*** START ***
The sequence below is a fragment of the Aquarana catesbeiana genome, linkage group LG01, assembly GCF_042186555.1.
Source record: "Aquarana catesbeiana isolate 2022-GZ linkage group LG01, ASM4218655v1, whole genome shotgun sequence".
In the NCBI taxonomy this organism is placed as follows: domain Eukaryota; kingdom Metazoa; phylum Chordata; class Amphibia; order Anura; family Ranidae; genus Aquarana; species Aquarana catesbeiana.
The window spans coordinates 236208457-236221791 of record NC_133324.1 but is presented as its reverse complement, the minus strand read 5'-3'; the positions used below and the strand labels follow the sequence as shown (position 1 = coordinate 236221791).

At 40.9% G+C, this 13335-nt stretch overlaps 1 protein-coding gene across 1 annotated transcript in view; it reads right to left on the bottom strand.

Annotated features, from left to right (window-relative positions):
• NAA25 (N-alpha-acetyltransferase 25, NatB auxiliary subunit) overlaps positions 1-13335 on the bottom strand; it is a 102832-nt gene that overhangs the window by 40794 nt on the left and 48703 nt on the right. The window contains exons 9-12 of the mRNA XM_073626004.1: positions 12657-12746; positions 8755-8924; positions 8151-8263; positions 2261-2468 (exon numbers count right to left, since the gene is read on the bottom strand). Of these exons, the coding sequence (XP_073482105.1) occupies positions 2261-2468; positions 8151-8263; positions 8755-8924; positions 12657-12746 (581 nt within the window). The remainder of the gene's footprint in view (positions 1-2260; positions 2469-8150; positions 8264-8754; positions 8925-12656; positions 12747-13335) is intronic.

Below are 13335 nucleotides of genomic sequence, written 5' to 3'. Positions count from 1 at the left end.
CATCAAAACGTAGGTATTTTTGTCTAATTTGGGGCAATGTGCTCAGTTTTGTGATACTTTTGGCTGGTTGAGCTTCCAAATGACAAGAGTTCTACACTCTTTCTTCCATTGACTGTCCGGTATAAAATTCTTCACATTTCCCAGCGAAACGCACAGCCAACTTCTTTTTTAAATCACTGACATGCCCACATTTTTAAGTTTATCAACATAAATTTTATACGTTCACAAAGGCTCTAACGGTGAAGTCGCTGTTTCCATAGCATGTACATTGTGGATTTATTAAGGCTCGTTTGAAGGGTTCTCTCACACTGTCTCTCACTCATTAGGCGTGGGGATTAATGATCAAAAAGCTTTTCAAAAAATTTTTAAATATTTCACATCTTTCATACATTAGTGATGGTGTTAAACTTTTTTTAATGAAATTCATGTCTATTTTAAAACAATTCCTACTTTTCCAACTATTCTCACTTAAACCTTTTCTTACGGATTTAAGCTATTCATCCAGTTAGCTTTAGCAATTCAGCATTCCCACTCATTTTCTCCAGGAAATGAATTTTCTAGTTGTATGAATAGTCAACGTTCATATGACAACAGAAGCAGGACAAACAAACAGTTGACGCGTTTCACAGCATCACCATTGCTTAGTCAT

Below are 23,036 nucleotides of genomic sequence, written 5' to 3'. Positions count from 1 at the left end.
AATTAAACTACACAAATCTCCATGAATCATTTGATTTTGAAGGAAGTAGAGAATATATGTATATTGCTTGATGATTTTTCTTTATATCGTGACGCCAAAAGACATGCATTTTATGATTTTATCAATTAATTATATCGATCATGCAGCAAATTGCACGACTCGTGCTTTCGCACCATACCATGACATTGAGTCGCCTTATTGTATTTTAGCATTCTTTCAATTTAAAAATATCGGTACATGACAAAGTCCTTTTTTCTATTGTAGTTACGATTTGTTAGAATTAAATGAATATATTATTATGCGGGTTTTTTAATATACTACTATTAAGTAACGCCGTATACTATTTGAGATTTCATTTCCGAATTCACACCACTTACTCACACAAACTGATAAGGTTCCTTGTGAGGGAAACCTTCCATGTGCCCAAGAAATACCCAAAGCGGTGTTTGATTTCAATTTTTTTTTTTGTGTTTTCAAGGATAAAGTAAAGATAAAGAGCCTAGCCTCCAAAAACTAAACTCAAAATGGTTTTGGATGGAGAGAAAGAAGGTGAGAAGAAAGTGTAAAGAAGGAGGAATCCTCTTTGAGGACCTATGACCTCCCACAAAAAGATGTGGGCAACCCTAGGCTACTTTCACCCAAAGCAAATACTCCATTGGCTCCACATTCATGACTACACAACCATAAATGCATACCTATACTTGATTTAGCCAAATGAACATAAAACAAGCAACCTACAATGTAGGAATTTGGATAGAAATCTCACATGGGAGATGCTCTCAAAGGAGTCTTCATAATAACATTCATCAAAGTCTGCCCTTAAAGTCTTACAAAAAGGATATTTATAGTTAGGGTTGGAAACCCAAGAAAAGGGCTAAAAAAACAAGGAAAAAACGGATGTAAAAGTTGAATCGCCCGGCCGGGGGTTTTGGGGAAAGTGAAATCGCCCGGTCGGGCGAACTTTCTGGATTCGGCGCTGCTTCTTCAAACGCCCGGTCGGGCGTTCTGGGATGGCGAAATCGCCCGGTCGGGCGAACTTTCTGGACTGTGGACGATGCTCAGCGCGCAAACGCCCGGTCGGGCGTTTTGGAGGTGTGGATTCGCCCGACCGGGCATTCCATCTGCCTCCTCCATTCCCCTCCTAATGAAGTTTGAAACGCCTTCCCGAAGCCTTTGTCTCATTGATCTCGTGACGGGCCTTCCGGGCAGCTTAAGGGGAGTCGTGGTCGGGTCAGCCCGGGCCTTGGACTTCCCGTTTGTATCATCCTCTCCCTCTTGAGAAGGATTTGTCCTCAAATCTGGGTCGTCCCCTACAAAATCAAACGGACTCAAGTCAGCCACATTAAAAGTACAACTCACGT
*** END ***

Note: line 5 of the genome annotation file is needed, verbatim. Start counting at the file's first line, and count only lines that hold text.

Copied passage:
At 40.9% G+C, this 13335-nt stretch overlaps 1 protein-coding gene across 1 annotated transcript in view; it reads right to left on the bottom strand.